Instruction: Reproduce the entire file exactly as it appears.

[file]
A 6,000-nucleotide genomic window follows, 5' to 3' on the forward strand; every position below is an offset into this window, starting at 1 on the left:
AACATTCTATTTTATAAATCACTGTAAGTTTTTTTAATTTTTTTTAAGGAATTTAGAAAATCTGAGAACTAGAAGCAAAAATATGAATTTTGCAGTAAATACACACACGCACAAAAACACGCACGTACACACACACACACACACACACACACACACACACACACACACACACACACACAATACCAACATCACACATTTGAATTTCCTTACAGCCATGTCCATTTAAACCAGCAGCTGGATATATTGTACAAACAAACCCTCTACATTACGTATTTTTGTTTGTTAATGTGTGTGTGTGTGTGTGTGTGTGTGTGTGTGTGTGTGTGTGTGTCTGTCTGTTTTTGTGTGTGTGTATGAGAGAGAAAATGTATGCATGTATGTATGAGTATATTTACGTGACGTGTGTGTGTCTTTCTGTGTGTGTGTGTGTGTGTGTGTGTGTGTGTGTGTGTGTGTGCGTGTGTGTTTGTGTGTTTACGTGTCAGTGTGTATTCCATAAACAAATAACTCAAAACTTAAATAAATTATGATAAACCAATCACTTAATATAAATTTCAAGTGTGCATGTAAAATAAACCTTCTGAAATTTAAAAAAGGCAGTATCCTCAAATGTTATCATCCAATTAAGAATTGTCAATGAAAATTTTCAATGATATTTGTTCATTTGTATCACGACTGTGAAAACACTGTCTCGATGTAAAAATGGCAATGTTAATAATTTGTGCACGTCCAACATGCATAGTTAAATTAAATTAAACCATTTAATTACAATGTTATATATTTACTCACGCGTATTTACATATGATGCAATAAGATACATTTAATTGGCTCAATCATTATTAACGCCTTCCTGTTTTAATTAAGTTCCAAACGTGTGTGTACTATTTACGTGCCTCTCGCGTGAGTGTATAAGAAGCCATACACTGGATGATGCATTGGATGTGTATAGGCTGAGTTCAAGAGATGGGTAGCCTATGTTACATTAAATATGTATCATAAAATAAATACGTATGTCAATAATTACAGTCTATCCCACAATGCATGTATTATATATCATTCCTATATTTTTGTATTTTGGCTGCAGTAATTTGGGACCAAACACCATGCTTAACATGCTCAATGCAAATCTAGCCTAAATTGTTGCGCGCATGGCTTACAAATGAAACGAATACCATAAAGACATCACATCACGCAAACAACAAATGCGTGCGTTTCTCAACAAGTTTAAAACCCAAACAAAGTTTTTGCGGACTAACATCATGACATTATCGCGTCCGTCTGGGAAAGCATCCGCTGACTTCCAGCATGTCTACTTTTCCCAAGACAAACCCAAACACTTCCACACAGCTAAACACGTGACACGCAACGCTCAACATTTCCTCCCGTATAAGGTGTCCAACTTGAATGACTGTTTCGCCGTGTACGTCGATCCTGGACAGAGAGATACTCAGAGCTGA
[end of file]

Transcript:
A 6,000-nucleotide genomic window follows, 5' to 3' on the forward strand; every position below is an offset into this window, starting at 1 on the left:
AACATTCTATTTTATAAATCACTGTAAGTTTTTTTAATTTTTTTTAAGGAATTTAGAAAATCTGAGAACTAGAAGCAAAAATATGAATTTTGCAGTAAATACACACACGCACAAAAACACGCACGTACACACACACACACACACACACACACACACACACACACACACACACACACACAATACCAACATCACACATTTGAATTTCCTTACAGCCATGTCCATTTAAACCAGCAGCTGGATATATTGTACAAACAAACCCTCTACATTACGTATTTTTGTTTGTTAATGTGTGTGTGTGTGTGTGTGTGTGTGTGTGTGTGTGTGTGTGTGTCTGTCTGTTTTTGTGTGTGTGTATGAGAGAGAAAATGTATGCATGTATGTATGAGTATATTTACGTGACGTGTGTGTGTCTTTCTGTGTGTGTGTGTGTGTGTGTGTGTGTGTGTGTGTGTGTGTGCGTGTGTGTTTGTGTGTTTACGTGTCAGTGTGTATTCCATAAACAAATAACTCAAAACTTAAATAAATTATGATAAACCAATCACTTAATATAAATTTCAAGTGTGCATGTAAAATAAACCTTCTGAAATTTAAAAAAGGCAGTATCCTCAAATGTTATCATCCAATTAAGAATTGTCAATGAAAATTTTCAATGATATTTGTTCATTTGTATCACGACTGTGAAAACACTGTCTCGATGTAAAAATGGCAATGTTAATAATTTGTGCACGTCCAACATGCATAGTTAAATTAAATTAAACCATTTAATTACAATGTTATATATTTACTCACGCGTATTTACATATGATGCAATAAGATACATTTAATTGGCTCAATCATTATTAACGCCTTCCTGTTTTAATTAAGTTCCAAACGTGTGTGTACTATTTACGTGCCTCTCGCGTGAGTGTATAAGAAGCCATACACTGGATGATGCATTGGATGTGTATAGGCTGAGTTCAAGAGATGGGTAGCCTATGTTACATTAAATATGTATCATAAAATAAATACGTATGTCAATAATTACAGTCTATCCCACAATGCATGTATTATATATCATTCCTATATTTTTGTATTTTGGCTGCAGTAATTTGGGACCAAACACCATGCTTAACATGCTCAATGCAAATCTAGCCTAAATTGTTGCGCGCATGGCTTACAAATGAAACGAATACCATAAAGACATCACATCACGCAAACAACAAATGCGTGCGTTTCTCAACAAGTTTAAAACCCAAACAAAGTTTTTGCGGACTAACATCATGACATTATCGCGTCCGTCTGGGAAAGCATCCGCTGACTTCCAGCATGTCTACTTTTCCCAAGACAAACCCAAACACTTCCACACAGCTAAACACGTGACACGCAACGCTCAACATTTCCTCCCGTATAAGGTGTCCAACTTGAATGACTGTTTCGCCGTGTACGTCGATCCTGGACAGAGAGATACTCAGAGCTGA